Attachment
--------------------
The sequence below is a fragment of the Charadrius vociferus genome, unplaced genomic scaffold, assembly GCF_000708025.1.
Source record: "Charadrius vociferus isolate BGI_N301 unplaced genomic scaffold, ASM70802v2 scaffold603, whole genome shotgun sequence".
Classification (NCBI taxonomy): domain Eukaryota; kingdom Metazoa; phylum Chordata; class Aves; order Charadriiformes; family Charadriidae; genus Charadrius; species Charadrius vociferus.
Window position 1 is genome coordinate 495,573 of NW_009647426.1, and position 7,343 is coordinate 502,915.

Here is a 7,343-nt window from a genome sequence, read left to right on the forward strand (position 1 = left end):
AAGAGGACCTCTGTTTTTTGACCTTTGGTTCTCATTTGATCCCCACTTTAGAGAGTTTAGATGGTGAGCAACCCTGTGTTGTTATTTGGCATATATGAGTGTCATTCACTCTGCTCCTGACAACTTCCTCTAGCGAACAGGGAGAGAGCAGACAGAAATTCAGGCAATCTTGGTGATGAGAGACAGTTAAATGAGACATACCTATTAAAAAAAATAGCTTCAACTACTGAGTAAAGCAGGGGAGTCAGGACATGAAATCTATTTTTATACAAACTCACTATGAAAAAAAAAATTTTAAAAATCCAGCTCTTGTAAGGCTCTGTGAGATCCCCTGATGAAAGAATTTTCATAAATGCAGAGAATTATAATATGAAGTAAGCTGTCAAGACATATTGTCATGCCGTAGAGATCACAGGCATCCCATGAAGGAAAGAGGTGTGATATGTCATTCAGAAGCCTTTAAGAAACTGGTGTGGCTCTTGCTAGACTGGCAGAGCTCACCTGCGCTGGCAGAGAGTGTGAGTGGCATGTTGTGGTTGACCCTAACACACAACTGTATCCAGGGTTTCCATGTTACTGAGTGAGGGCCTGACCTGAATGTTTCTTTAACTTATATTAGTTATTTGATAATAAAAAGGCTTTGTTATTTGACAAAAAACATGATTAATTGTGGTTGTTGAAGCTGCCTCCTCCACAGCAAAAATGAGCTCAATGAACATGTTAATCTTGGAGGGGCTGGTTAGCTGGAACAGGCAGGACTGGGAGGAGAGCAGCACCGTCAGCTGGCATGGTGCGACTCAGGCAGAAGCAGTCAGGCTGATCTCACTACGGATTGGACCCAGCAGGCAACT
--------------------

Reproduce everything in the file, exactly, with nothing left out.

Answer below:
The sequence below is a fragment of the Charadrius vociferus genome, unplaced genomic scaffold, assembly GCF_000708025.1.
Source record: "Charadrius vociferus isolate BGI_N301 unplaced genomic scaffold, ASM70802v2 scaffold603, whole genome shotgun sequence".
Classification (NCBI taxonomy): domain Eukaryota; kingdom Metazoa; phylum Chordata; class Aves; order Charadriiformes; family Charadriidae; genus Charadrius; species Charadrius vociferus.
Window position 1 is genome coordinate 495,573 of NW_009647426.1, and position 7,343 is coordinate 502,915.

Here is a 7,343-nt window from a genome sequence, read left to right on the forward strand (position 1 = left end):
AAGAGGACCTCTGTTTTTTGACCTTTGGTTCTCATTTGATCCCCACTTTAGAGAGTTTAGATGGTGAGCAACCCTGTGTTGTTATTTGGCATATATGAGTGTCATTCACTCTGCTCCTGACAACTTCCTCTAGCGAACAGGGAGAGAGCAGACAGAAATTCAGGCAATCTTGGTGATGAGAGACAGTTAAATGAGACATACCTATTAAAAAAAATAGCTTCAACTACTGAGTAAAGCAGGGGAGTCAGGACATGAAATCTATTTTTATACAAACTCACTATGAAAAAAAAAATTTTAAAAATCCAGCTCTTGTAAGGCTCTGTGAGATCCCCTGATGAAAGAATTTTCATAAATGCAGAGAATTATAATATGAAGTAAGCTGTCAAGACATATTGTCATGCCGTAGAGATCACAGGCATCCCATGAAGGAAAGAGGTGTGATATGTCATTCAGAAGCCTTTAAGAAACTGGTGTGGCTCTTGCTAGACTGGCAGAGCTCACCTGCGCTGGCAGAGAGTGTGAGTGGCATGTTGTGGTTGACCCTAACACACAACTGTATCCAGGGTTTCCATGTTACTGAGTGAGGGCCTGACCTGAATGTTTCTTTAACTTATATTAGTTATTTGATAATAAAAAGGCTTTGTTATTTGACAAAAAACATGATTAATTGTGGTTGTTGAAGCTGCCTCCTCCACAGCAAAAATGAGCTCAATGAACATGTTAATCTTGGAGGGGCTGGTTAGCTGGAACAGGCAGGACTGGGAGGAGAGCAGCACCGTCAGCTGGCATGGTGCGACTCAGGCAGAAGCAGTCAGGCTGATCTCACTACGGATTGGACCCAGCAGGCAACT